My sister and I made our way to the cattle barn. We led our breeding heifers out to water and my sister filled Bernie’s water bucket through the gate, if my tiny sister had stepped foot in that pen Bernie would have swallowed her whole, spit her out and then trampled the pieces. We were all set to go when Bernie decided it would be a great idea to not only step in her water bucket but tip it over and trample it. We knew we couldn’t leave her with no water so like the brave sister I am, I said, “I’ll go in and put the bucket back where it belongs.” My sister replied, “No don’t go in there. Joe (a 4-H boy) is sitting right outside the barn. I’ll go see if he can help us.” Looking back, I know that my sister was wise beyond her years. Yes, her idea would have been the better choice, but because I have too much pride, I replied, “Oh it will be fine. We don’t need boys to do EVERYTHING for us. You stand in that corner outside the fence and feed her some hay. I’ll sneak in the opposite corner by the gate and fix the water bucket. I’ll be in and out fast. She won’t even know I was in there.” The plan seemed to be a good idea. For the first half a second, it actually worked! My sister agreed and did her best to distract the old cow for as long as she could.

I swiftly opened the old yellow gate and slipped inside like the ginja ninja I am and then shut the gate behind me to ensure that the calf wouldn’t escape. Then it happened. As I wrestled with the water bucket trying to stabilize it against the gate, Bernie made her move. My back was turned to her and I was bent over wrestling with the bucket, trying to get it to stand on its own after the brutal trampling. She quietly yet quickly turned her body around, I heard my sister say “Joanna…” But I almost had the bucket back into place so I ignored her. “Joanna…” she said a little louder this time. Finally, I got the bucket untangled and put back into place. Oozing with pride that my plan worked I stood up and SLAM! Bernie had turned around and positioned herself behind me. She hooked her nose low under my bum and whipped her head straight up. She had me pinned up against the fence, my feet dangling off the ground beneath me. My face and body were pressed up against the gate. She knocked the wind straight out of my lungs so I couldn’t make a sound. She held me there, pressing harder and harder into my lower back with her long face. “JOANNA!” My sister screamed as she ran past me and headed towards the front doors of the barn screaming for help. Joe had already heard my sister’s screams and rushed to the pen. He flung the gate open and I could feel Bernie’s body shift slightly from side to side as Joe threw his whole body into her shoulder like a line backer trying to get her to release me from my pinned up prison. Finally, he was able to shift her off balance and I came tumbling down onto my bottom in the middle of the cow pen. Heaving, trying to catch my breath I realized I was sitting in the middle of an angry cow’s pen. I crawled as fast as I could out of the gate and Joe ran out shutting the gate behind us both.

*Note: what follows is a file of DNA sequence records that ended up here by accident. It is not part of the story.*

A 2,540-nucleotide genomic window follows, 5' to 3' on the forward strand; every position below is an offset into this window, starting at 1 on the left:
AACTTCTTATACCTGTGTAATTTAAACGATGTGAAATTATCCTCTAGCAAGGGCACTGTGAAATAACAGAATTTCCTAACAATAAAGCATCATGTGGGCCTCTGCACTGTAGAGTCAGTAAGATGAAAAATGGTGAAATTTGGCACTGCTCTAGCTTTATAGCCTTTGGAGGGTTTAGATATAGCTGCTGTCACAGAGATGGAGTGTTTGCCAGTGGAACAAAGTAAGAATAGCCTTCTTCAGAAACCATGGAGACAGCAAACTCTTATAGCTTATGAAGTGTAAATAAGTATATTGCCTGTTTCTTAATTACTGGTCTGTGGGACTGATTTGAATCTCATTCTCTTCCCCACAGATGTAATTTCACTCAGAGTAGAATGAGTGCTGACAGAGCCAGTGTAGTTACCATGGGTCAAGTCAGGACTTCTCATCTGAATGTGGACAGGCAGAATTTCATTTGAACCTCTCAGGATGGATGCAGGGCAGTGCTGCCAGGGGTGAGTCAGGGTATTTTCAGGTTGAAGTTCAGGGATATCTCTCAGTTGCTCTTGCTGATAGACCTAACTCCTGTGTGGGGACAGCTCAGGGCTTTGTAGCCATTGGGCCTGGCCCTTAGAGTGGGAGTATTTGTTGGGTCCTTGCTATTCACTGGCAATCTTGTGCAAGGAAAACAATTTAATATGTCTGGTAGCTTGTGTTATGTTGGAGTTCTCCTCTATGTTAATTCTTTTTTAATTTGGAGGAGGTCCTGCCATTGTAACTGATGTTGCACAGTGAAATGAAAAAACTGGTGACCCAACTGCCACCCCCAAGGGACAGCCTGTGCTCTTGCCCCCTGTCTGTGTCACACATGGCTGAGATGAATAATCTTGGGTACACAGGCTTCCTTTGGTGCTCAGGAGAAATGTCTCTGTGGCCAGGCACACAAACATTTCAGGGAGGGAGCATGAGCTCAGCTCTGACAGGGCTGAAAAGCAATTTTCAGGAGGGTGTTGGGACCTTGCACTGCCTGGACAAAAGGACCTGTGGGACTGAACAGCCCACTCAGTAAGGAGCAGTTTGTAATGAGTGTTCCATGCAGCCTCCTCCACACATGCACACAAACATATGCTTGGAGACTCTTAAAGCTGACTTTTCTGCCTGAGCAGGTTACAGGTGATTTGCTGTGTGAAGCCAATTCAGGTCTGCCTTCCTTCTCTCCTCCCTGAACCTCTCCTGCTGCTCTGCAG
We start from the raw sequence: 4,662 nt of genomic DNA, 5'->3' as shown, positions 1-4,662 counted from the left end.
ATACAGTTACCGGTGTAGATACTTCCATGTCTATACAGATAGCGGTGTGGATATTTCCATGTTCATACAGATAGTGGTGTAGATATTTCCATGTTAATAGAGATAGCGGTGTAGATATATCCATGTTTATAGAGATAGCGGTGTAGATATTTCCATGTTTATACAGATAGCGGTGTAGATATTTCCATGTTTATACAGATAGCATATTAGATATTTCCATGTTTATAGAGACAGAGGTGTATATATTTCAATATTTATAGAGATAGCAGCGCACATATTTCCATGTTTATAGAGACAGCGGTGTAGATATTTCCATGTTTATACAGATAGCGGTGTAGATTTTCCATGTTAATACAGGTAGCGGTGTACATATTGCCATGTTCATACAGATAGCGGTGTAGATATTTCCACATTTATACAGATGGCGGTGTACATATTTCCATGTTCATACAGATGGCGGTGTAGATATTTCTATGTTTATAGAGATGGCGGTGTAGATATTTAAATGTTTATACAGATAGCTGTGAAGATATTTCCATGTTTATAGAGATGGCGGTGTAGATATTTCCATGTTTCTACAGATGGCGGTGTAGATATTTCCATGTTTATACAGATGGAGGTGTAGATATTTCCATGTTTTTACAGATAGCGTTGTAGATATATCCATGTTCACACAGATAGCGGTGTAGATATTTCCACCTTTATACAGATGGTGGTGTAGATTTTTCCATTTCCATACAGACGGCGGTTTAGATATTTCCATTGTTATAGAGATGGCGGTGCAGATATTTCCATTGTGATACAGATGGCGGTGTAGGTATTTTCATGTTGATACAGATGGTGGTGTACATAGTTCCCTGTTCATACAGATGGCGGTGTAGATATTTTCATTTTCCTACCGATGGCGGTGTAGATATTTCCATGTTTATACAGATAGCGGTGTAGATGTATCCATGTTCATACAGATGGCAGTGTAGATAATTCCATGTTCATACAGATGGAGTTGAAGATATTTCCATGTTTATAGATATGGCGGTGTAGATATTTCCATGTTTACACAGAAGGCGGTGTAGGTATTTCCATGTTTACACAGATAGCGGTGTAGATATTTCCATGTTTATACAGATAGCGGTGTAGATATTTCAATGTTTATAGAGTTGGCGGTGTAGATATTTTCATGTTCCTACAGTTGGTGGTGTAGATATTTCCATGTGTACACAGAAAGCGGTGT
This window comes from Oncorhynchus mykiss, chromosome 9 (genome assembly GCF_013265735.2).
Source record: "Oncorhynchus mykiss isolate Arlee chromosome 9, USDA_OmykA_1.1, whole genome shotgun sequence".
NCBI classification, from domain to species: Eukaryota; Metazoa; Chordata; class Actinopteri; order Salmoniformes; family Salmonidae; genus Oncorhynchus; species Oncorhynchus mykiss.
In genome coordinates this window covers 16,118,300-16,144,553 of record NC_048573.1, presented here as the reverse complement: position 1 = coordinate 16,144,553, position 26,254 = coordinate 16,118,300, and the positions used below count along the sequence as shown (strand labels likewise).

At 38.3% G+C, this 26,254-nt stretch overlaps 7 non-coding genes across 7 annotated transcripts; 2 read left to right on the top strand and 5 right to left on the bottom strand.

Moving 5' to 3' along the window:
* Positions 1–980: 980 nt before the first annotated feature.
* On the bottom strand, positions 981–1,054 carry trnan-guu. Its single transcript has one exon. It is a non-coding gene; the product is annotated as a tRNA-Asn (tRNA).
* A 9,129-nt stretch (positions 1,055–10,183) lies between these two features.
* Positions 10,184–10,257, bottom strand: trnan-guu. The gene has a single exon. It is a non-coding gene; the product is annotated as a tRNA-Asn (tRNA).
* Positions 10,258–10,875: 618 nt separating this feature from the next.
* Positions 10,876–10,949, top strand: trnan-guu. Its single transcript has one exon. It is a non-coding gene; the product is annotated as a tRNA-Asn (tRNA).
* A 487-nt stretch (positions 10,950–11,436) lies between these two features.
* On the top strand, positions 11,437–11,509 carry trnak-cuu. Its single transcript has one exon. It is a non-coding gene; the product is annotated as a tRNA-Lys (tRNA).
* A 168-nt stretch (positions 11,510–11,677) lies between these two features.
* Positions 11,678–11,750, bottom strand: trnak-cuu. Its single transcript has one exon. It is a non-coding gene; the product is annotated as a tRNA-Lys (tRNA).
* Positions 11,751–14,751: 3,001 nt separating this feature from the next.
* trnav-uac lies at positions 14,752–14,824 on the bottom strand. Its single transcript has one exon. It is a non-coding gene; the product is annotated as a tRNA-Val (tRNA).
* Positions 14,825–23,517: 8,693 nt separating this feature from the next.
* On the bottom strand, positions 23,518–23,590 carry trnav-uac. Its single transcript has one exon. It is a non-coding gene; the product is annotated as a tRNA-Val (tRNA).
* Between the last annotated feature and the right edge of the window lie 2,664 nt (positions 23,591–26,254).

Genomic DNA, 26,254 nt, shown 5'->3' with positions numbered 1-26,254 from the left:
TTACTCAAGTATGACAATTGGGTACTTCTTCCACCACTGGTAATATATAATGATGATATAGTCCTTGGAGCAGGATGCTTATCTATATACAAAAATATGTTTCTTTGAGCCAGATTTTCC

As I lay there on the cold dirt floor of the barn, clinging to my life, coughing still trying to catch the last and final breath of my life, I looked around to find that I was alone. The bright sun light from the evening sunset showed through the large open barn doors, burning my pupils as I squinted and tried to make out the picture… there they were, side by side walking away from me as if nothing happened. I could see two silhouettes walking into the sunset, gazing into each other’s eyes. Of course, she was only 10 and he was 18 so the love story only began that day. (HAHA just kidding Joe I know you aren’t that much older than her) They were married on May 27th, 2006 and now have two beautiful boys.

Ok so, MAYBE the story is a little dramatic. But you know what, it’s MY story told from MY perspective. This story is a true story with only some SLIGHT exaggerations. I guess there’s something irresistible about a guy who comes to… your sister’s rescue? But who am I to judge? Jesus clearly knew what he was doing that day. He let me live and He sprouted an epic cattle barn love story.